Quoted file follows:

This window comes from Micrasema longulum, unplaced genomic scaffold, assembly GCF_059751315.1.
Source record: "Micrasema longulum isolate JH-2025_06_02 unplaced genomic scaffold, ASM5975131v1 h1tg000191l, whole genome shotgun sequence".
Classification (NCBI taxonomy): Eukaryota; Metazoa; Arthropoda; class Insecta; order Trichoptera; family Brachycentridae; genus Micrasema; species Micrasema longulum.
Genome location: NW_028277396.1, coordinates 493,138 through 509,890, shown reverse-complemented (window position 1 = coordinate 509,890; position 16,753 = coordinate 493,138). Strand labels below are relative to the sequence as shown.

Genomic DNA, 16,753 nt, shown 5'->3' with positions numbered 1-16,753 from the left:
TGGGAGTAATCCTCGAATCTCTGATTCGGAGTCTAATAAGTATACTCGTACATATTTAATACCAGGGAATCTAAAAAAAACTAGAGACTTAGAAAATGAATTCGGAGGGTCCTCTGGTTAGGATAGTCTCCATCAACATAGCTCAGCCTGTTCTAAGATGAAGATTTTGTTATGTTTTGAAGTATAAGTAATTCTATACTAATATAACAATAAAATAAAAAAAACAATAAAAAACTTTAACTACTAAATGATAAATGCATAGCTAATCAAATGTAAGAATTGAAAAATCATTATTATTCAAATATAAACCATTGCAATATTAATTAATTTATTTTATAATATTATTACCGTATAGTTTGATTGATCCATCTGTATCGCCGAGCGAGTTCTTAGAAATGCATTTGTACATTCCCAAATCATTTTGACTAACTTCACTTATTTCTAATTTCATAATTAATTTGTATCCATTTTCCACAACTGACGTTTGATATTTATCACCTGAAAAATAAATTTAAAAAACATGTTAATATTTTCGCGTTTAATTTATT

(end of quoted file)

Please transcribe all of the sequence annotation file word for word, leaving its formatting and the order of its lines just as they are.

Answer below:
This window comes from Micrasema longulum, unplaced genomic scaffold, assembly GCF_059751315.1.
Source record: "Micrasema longulum isolate JH-2025_06_02 unplaced genomic scaffold, ASM5975131v1 h1tg000191l, whole genome shotgun sequence".
Classification (NCBI taxonomy): Eukaryota; Metazoa; Arthropoda; class Insecta; order Trichoptera; family Brachycentridae; genus Micrasema; species Micrasema longulum.
Genome location: NW_028277396.1, coordinates 493,138 through 509,890, shown reverse-complemented (window position 1 = coordinate 509,890; position 16,753 = coordinate 493,138). Strand labels below are relative to the sequence as shown.

Genomic DNA, 16,753 nt, shown 5'->3' with positions numbered 1-16,753 from the left:
TGGGAGTAATCCTCGAATCTCTGATTCGGAGTCTAATAAGTATACTCGTACATATTTAATACCAGGGAATCTAAAAAAAACTAGAGACTTAGAAAATGAATTCGGAGGGTCCTCTGGTTAGGATAGTCTCCATCAACATAGCTCAGCCTGTTCTAAGATGAAGATTTTGTTATGTTTTGAAGTATAAGTAATTCTATACTAATATAACAATAAAATAAAAAAAACAATAAAAAACTTTAACTACTAAATGATAAATGCATAGCTAATCAAATGTAAGAATTGAAAAATCATTATTATTCAAATATAAACCATTGCAATATTAATTAATTTATTTTATAATATTATTACCGTATAGTTTGATTGATCCATCTGTATCGCCGAGCGAGTTCTTAGAAATGCATTTGTACATTCCCAAATCATTTTGACTAACTTCACTTATTTCTAATTTCATAATTAATTTGTATCCATTTTCCACAACTGACGTTTGATATTTATCACCTGAAAAATAAATTTAAAAAACATGTTAATATTTTCGCGTTTAATTTATT